Our Song

And we laughed into the sunlight

Ferris wheels spinning in the distance

Sunsets and fireflies and your laughter went on for miles and miles

Into the sunset it would never end it never did

Magic hour was on the dial and we had it over easy every morning

With our midnight jokes you said I was funny and you meant it

It was true and I can still hear your voice late at night

Cause you know this montage spins like a vintage record player

Like Simon and Garfunkel in the rain it just passes the time and someday

On a sunny day when you’re walking around town

And the sun hits just right while you’re getting your ice cream

You’ll put her on and you’ll think to yourself,

This was a good song.

Lost Cause

I’m so scared
and it’s already too late
I’ve already fallen
I’m already yours
my heart belongs to you and

I want so desperately
I want so desperately not
to take me back
to belong to me again
and I do

but my heart already knows the touch of your hands
and my heart already knows the sound of your voice when you tell me goodnight

and I already know that when the rain comes down as it always does

All I’ll ever be able to think of is you.

Fragmented Romance – Dating in the Age of Tinder

It took me a while to feel like I could take her toothbrush down from the counter. I just needed to believe that someone was by my side. The thought of walking into my bathroom and seeing one lone toothbrush made me feel empty. I wasn’t accustomed to being alone. Walking into my lonely apartment night after night and hanging my jacket on one empty bar-stool filled me with incomparable feelings of loneliness. I used to stand in the center of my living room looking at two empty chairs, wishing there was another jacket hanging next to mine.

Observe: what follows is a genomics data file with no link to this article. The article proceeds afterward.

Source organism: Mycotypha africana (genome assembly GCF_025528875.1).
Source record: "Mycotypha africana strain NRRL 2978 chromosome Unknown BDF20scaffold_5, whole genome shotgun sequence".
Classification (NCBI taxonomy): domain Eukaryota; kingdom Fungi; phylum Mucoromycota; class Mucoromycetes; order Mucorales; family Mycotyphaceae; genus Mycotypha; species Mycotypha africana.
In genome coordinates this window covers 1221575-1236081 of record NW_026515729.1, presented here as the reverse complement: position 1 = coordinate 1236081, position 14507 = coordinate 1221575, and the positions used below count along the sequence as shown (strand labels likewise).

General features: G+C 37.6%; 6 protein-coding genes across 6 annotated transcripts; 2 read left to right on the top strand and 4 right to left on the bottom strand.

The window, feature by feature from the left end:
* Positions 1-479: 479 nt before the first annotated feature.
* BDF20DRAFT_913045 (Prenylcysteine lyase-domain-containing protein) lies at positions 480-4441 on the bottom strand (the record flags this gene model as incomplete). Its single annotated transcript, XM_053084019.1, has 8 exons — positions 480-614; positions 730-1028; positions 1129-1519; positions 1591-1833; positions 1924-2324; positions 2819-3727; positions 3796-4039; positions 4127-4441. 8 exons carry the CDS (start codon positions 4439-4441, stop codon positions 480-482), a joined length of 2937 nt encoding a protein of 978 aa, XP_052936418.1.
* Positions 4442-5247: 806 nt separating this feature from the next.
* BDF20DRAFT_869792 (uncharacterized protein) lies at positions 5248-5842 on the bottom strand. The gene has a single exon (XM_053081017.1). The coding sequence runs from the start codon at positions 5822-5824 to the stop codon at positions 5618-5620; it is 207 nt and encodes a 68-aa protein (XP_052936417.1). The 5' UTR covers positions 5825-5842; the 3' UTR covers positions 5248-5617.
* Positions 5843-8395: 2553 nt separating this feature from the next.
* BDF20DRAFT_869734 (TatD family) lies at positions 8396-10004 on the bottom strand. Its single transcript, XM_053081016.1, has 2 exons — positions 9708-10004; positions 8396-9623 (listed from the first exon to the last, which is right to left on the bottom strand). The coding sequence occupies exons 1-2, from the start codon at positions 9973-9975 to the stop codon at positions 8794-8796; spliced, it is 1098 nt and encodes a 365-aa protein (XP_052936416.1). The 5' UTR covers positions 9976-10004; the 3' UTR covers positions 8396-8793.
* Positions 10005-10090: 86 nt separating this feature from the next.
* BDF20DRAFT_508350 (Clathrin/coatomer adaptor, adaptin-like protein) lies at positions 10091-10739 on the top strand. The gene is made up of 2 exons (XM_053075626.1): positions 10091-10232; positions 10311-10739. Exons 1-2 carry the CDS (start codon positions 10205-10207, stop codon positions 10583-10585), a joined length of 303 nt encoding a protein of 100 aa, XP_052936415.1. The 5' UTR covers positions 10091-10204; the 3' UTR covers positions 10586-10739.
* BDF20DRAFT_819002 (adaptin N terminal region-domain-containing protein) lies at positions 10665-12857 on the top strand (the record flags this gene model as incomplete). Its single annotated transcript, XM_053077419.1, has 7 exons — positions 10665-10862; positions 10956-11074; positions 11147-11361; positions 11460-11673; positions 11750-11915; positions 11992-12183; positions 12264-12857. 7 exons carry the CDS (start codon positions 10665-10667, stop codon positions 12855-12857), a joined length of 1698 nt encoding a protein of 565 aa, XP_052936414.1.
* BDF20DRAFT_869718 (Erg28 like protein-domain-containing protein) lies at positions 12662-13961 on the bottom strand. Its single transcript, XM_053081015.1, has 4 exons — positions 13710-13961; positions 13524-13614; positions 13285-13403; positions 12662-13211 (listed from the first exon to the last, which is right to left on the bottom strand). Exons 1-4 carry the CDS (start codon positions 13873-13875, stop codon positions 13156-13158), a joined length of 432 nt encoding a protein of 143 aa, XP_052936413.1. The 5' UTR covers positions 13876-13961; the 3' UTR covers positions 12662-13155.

Quelling these feelings of loneliness was no easy task, and despite my desperate attempts to ease the pain, nothing I did or tried could truly take those feelings away. In this fragmented day and age of dating, I was looking for love in a world where love, as I knew it, seemed to no longer exist.

I met my ex-fiance six years ago in an oyster bar just off of the Embarcadero. I wasn’t going to go. I had decided last minute that I was going to try to make it – just in case. I remember standing there by the water with my headphones on, trying to pretend I wasn’t preoccupied with the thought that I was to look for “a tall redhead, you can’t miss me.” As I busied myself with looking busy, I quickly glanced over my shoulder and noticed her walking towards me. Feigning nonchalance, I introduced myself as I noticed the glint of her hair in the warm summer light. Continue reading

Remembering 500 Days of Summer – When Love is Lost

Watching 500 Days of Summer for the second time got me thinking about love, and what happens when love ends. In the film, Tom has a jilted and awkward conversation with his ex-love Summer after running into her after a long period apart. Their resulting conversation made me think about the artificial distance that two people who once loved each other create when they are forced to see one another again.